A Massachusetts-based pro-family activist finds it disturbing that three open homosexuals are running for Congress this year under the GOP banner.
No Republican has ever been openly homosexual when first elected to Congress. But the three candidates – one each in New Hampshire, Massachusetts, and California – are trying to make history this fall in their runs for the U.S. House.
The candidates are Dan Innis, a former New Hampshire business school dean; former San Diego City Councilman Carl DeMaio; and former Massachusetts State Senator Richard Tisei, who is expected to run again for the northeastern Massachusetts congressional seat he narrowly lost in 2012. Both Innis and Tisei are "married" to men.
Most political pundits believe none of them has an easy path because each must defeat a Democratic incumbent and deal with the fact that the conservative base of the GOP considers homosexuality to be immoral.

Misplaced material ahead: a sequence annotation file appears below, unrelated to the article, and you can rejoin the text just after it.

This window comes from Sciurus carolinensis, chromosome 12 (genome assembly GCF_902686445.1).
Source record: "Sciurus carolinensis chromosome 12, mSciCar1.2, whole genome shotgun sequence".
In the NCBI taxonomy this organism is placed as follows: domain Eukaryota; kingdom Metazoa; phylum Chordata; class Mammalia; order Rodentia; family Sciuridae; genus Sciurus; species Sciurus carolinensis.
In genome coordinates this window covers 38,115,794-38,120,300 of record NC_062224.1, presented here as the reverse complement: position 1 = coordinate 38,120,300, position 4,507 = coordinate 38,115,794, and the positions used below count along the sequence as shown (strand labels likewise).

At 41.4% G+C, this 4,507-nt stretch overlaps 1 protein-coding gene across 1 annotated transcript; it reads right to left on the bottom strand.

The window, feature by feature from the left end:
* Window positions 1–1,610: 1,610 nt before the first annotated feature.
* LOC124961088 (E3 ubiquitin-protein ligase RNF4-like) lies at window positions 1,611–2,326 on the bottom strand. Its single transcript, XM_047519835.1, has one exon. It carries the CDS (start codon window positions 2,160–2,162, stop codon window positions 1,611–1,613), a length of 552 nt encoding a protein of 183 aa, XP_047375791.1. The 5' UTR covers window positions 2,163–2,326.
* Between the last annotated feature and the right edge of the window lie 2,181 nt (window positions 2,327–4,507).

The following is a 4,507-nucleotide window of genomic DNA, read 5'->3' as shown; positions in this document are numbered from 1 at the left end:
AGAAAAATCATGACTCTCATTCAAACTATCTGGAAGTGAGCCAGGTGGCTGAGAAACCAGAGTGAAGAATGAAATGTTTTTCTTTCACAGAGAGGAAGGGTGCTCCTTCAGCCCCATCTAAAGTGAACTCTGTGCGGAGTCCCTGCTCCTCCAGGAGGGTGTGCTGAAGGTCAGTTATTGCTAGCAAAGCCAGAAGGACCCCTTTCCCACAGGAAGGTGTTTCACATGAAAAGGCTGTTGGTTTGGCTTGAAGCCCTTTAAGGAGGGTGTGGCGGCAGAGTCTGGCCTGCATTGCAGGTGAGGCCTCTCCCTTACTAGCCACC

Brian Camenker, president of MassResistance, also predicts a tough road ahead for the three. "The problem in all these races is going to be that the Republican base simply isn't going to come out for these guys," he says. "And what they really need [in order to win] is for the Democratic incumbents to be just extremely distasteful to the voters."
Camenker also is convinced that pandering to the "gay" agenda isn't likely to bring any pro-homosexual Democrats over to the Republican side of the ballot. "The Democrats – at least what we saw in Massachusetts – are not going to cross party lines to support a homosexual Republican unless they are just hard-core homosexual activists," he explains.
So what is Camenker's advice? "What these guys ought to do is become Democrats," he suggests.
Democrats currently have eight open homosexuals serving in Congress.
An immigration enforcement activist says House Republican leaders made a big mistake in revealing their pro-Obama amnesty legislation before this year's primaries.